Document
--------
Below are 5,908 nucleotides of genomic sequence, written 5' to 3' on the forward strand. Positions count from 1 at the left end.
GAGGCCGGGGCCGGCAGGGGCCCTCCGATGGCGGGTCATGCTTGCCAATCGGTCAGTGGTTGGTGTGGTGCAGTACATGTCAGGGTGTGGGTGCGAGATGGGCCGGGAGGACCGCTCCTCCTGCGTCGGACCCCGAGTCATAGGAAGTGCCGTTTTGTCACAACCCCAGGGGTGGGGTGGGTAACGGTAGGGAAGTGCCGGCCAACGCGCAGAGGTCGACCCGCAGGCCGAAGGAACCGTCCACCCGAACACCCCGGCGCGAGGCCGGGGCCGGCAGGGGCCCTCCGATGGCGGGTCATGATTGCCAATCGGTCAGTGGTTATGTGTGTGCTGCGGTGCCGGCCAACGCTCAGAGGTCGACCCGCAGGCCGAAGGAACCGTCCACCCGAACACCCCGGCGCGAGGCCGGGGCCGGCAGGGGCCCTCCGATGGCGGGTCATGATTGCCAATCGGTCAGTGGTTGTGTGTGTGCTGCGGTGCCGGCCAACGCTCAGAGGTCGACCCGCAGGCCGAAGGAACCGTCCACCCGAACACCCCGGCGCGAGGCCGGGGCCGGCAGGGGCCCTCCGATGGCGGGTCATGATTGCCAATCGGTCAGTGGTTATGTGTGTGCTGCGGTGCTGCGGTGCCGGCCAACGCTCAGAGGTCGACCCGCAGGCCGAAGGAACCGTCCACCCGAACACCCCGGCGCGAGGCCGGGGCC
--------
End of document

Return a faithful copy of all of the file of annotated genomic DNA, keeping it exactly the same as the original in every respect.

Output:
Below are 5,908 nucleotides of genomic sequence, written 5' to 3' on the forward strand. Positions count from 1 at the left end.
GAGGCCGGGGCCGGCAGGGGCCCTCCGATGGCGGGTCATGCTTGCCAATCGGTCAGTGGTTGGTGTGGTGCAGTACATGTCAGGGTGTGGGTGCGAGATGGGCCGGGAGGACCGCTCCTCCTGCGTCGGACCCCGAGTCATAGGAAGTGCCGTTTTGTCACAACCCCAGGGGTGGGGTGGGTAACGGTAGGGAAGTGCCGGCCAACGCGCAGAGGTCGACCCGCAGGCCGAAGGAACCGTCCACCCGAACACCCCGGCGCGAGGCCGGGGCCGGCAGGGGCCCTCCGATGGCGGGTCATGATTGCCAATCGGTCAGTGGTTATGTGTGTGCTGCGGTGCCGGCCAACGCTCAGAGGTCGACCCGCAGGCCGAAGGAACCGTCCACCCGAACACCCCGGCGCGAGGCCGGGGCCGGCAGGGGCCCTCCGATGGCGGGTCATGATTGCCAATCGGTCAGTGGTTGTGTGTGTGCTGCGGTGCCGGCCAACGCTCAGAGGTCGACCCGCAGGCCGAAGGAACCGTCCACCCGAACACCCCGGCGCGAGGCCGGGGCCGGCAGGGGCCCTCCGATGGCGGGTCATGATTGCCAATCGGTCAGTGGTTATGTGTGTGCTGCGGTGCTGCGGTGCCGGCCAACGCTCAGAGGTCGACCCGCAGGCCGAAGGAACCGTCCACCCGAACACCCCGGCGCGAGGCCGGGGCC